When I arrived I asked the taxi driver to take me to my Airbnb. It instantly rattled me that the taxi drivers all started to talk amongst themselves in Italian, smirking and nodding. He quoted me 30 for a 7 minute drive.  As I started to walk away one taxi driver quoted me 20 and I shook my head and kept walking. Another taxi driver then ran up to me and quoted me 12! No thanks homies. With my huge backpack on, (I couldn’t be bothered to haggle) I waddled over to a coffee shop bought a bus ticket for 1.40 (which apparently I shouldn’t have even bought as everyone was strolling on the bus without tickets(free ride)) and got there in 15minutes. I’ll remember that for next time 😉

My Airbnb apartment couldn’t have been in a better place. It was by Theatre Massimo and my room offered a fantastic rooftop view of churches, houses and Theatre Massimo. It was perfect. Cool – apartment sorted, onto understanding the city and meeting locals

Palermo City By Day

Palermo is the perfect city for walking and definitely a city for finding. I walked and really enjoyed the street markets where you can find fabrics, socks, pots, tops of the pots, bikes, eggs and cannoli. Every turn I made I would discover a new square/piazza.

I enjoyed the botanical garden, Piazza Marina, Piazza Bellini and simply taking time to watch the locals interact.

In comparison with Catania and Agrigento, Palermo is a vibrant multi-cultural city full of Italians, Tunisians, Indians, Pakistanis, West Africans… It has a great colourful feeling. People seem get along and co-exist in harmony. The people are outspoken, hospitable and have a great sense of humour. During my trip to Catania I was told that Palermo was smelly, dirty and the people weren’t nice. In fact, I enjoyed Palermo more than Catania.

I enjoyed Palermo so much that I put together My Top 8 Things To Do In Palermo

Palermo Street Markets

What. For almost 800 years – and more or less in the same way – merchants and shopkeepers start to populate the market around 5am, peddling all sorts of goods: from lemons to posters, socks to pots.

How. Sellers to not just offer you their goods.. they literally sing it! “Abbanniari” is an art: a deafening chant in strict Palermitan dialect, with a time-space displacing effect

Riffa Time. If you just stand in a central place of a market and observe for a while what is happening around, you’ll notice little pieces of paper passing from hand to hand. It’s the inner market lottery, with a jackpot that is usually a box of fish, meat and vegetables of the day.

When. The best time to go is before 10a although that could not be easy after a Palermitan night but you’ll find fresher vegetables and fish earlier in the day.

Rules. Haggling is usually inappropriate (except taxis…), mostly if you know how a market works pay cash, better with the exact change ask for the right quantity and check that the seller is not cheating you while filling your bag or “cappo” (typical paper cone)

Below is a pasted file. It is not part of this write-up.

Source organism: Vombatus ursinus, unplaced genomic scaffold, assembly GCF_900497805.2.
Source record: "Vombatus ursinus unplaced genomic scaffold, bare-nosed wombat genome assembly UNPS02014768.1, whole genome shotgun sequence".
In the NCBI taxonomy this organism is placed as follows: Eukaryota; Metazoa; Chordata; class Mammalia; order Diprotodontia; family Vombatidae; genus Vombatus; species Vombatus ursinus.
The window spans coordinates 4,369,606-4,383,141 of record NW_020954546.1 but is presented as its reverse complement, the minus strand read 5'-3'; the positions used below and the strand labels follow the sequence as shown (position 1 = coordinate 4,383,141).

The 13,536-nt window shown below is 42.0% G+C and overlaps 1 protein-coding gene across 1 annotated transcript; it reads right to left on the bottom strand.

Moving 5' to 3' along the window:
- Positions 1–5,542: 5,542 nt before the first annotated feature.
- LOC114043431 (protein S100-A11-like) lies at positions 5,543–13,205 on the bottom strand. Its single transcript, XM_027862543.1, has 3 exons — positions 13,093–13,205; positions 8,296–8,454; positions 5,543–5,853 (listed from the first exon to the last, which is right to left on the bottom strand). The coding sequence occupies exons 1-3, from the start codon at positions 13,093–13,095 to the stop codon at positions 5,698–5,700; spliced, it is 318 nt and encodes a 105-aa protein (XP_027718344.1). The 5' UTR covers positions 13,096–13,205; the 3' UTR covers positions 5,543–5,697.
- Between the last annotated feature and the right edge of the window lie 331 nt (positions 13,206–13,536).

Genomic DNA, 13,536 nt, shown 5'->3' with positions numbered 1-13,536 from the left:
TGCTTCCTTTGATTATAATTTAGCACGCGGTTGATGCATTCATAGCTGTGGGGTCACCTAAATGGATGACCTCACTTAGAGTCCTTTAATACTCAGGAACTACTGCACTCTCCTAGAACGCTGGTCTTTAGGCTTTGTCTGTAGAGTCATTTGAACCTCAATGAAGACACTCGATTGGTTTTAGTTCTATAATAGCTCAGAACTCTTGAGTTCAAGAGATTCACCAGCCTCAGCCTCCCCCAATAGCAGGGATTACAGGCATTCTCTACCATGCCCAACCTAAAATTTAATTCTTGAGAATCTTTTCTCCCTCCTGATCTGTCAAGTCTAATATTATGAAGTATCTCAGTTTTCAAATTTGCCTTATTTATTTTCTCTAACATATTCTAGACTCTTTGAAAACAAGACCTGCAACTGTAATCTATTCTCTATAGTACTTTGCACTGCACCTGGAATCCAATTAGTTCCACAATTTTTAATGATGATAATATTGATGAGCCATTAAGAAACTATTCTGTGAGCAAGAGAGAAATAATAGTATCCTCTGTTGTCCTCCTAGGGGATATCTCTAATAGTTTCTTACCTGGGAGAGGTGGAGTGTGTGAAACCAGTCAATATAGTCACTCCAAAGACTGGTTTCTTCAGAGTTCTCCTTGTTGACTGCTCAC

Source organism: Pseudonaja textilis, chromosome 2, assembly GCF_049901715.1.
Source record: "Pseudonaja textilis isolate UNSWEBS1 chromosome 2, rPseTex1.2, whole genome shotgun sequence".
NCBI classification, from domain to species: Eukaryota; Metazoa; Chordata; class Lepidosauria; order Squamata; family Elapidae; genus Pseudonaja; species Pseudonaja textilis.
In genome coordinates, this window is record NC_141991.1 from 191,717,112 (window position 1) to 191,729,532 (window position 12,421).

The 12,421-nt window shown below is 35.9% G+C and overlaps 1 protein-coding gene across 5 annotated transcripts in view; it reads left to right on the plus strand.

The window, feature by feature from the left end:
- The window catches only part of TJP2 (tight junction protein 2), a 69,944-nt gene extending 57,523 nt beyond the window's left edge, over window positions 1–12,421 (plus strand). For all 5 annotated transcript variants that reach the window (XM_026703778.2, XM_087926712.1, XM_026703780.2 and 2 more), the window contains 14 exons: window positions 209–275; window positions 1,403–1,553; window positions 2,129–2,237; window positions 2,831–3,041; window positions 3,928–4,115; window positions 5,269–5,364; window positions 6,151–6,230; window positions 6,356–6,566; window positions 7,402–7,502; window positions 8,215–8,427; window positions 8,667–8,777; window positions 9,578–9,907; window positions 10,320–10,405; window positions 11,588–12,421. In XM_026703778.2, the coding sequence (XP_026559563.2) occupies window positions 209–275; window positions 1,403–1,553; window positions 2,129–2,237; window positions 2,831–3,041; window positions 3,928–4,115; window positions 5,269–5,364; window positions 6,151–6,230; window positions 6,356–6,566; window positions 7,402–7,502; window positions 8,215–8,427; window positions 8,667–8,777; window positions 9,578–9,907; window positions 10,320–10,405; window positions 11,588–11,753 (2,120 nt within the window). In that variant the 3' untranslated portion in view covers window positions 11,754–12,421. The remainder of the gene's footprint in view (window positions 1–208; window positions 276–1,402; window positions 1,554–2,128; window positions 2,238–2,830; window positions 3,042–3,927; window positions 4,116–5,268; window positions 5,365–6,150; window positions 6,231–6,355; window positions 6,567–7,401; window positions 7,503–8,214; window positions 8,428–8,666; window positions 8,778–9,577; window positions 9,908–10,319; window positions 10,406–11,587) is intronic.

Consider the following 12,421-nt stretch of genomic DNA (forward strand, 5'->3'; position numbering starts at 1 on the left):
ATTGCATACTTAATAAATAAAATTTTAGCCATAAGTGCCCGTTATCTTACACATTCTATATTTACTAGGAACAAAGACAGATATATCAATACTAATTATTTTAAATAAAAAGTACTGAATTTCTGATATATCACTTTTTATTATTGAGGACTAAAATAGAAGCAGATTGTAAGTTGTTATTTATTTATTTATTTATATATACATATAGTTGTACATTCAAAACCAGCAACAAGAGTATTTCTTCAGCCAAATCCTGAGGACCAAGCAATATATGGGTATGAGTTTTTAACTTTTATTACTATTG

A farm indoors? It is not uncommon to stroll about the markets and hear horse neigh or see a chicken running away from its roost. Many people hold their own in-town-farm, or breed horses for nightly clandestine races.

Vegan Food and drink in Palermo

The price of coffee in Palermo is only about 0.70 cents and it good Italian brew. Food in Palermo is pretty much the same as Catanian food (sorry to offend). The signature dishes are the usual (fish, pasta, pizza). I spent only around 10 during my entire stay on food and I ate well and enough. You will not spend much money in Palermo, or in Sicily in general unless you want to.

Vegan Restaurants and Cafes in Palermo

  • Gelateria Oreleans
    It’s a very small place and everybody eats outside. The ice-cream / granite / sorbet is homemade, genuine and tastes like the old days.
  • Al Vicolo
    Al Vicolo means in the alley a family run restaurant in a peaceful corner of Palermo. When weather is good, you can step out onto the terrace to enjoy a beautiful view of Piazza San Saverio, under one of the baroque domes of Palermo. It is cheap and you will find quality and respect for tradition.
  • PaLab
    Pa Lab is a multipurpose space: It hosts concerts, expos, events and has a restaurant with a wide selection of vegan friendly dishes.
  • Khalesa
    Khalesa is a café in the ancient city wall with a library, restaurant and a garden on the top of the fortress. Not cheap, but very charming.

Vegan Italian Snack

Italian Romance in Palermo

The typical Italian is courteous, proud, undisciplined, tardy, temperamental, divas, passionate and charming. Just my type.

She was waiting for me in a a white car. Wow, this girl had sass. I fell for her accent immediately. On first sight of her I got butterflies, her body, her face was beautiful. Just my type. The car smelled strongly of weed which pleased me more. By now you know that I love all of the above and can’t stand basic bitches.

We drove to Mondello beach, a beach not too far from Palmermo city centre. The Friday Feeling was definitely in the air, people all around were laughing, singing and enjoying themselves. We spent our time getting to know each other over a bottle of white wine. Explaining the tragic highlights of why we were both single, a bit about our past and our vague plans for the future. It was a lovely. That night I also tried Panelle & Crocche which is another Vegan Italian food.

The way we kissed was unlike any other kiss I’d had recently, first on the pier at the beach, with the sound of chatter around us and the smell of sea. Then back to her house.. I got high off her vibe, I didn’t know how to behave.

Intense, intertwined bodies hot like fire
The only thing that matters is desire

How To Hook Up With An Italian

I find that Italians similar to Spanish, Africans and Latinos. They have extreme, attitude, and volume and are blunt. Shyness will not get you anywhere. If you want to hook up with an Italian you must hold good witty conversation and it must be full of laughter. Don’t be silly, a looser or boring.